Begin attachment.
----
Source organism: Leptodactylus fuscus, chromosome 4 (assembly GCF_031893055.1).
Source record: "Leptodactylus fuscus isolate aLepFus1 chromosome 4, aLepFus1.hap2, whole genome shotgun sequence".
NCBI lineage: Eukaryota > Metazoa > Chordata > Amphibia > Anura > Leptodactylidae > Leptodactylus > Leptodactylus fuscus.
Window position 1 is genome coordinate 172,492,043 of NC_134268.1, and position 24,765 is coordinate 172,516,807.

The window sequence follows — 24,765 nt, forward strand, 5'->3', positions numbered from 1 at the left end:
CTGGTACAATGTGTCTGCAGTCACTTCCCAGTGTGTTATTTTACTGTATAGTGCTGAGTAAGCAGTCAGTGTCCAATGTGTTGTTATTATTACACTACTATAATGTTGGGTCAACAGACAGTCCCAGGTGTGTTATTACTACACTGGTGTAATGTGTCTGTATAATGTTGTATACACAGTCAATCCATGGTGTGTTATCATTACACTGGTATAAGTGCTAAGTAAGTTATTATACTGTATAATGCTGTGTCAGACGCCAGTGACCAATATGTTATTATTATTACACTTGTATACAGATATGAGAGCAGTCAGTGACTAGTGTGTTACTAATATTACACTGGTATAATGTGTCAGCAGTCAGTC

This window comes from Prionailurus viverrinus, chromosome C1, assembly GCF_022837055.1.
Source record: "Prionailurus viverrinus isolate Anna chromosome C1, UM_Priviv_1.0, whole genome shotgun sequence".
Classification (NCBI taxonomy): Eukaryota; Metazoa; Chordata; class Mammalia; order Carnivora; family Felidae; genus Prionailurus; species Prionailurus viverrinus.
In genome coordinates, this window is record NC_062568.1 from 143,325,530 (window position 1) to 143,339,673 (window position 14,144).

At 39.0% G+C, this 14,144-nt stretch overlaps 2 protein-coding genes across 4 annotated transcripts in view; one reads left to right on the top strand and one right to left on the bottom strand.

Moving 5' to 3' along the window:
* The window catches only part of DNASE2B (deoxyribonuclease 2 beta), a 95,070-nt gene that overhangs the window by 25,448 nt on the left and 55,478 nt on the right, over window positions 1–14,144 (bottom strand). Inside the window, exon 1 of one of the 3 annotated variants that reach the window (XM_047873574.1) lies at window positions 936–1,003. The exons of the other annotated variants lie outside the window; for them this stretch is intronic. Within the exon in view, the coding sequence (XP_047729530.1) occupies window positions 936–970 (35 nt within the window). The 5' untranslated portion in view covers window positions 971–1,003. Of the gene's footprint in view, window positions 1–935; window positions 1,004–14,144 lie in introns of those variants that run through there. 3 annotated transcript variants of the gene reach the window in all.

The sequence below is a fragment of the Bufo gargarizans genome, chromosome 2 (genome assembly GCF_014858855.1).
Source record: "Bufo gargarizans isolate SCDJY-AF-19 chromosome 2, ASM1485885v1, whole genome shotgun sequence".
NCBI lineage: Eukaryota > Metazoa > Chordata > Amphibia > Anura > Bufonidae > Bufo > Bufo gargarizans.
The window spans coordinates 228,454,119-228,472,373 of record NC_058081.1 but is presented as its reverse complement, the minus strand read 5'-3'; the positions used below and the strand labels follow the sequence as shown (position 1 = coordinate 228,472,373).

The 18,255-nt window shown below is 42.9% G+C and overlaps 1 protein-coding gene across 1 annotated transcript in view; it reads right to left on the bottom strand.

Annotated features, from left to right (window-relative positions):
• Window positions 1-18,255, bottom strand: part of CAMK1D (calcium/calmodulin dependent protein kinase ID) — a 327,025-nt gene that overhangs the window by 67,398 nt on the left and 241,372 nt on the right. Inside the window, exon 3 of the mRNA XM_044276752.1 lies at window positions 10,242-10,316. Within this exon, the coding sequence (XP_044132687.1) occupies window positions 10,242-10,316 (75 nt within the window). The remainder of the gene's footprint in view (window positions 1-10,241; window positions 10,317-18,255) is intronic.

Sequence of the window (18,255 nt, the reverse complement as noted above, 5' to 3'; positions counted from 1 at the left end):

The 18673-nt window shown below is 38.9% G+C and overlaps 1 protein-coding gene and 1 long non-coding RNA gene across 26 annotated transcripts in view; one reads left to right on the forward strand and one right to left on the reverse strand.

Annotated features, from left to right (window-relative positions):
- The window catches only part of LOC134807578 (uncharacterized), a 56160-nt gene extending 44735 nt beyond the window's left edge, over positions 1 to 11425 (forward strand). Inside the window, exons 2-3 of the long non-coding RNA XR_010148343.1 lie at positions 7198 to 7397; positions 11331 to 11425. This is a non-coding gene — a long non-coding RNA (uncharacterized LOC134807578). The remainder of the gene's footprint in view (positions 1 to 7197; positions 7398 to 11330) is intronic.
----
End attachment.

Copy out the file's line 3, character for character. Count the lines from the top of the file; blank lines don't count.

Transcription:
NCBI lineage: Eukaryota > Metazoa > Chordata > Amphibia > Anura > Leptodactylidae > Leptodactylus > Leptodactylus fuscus.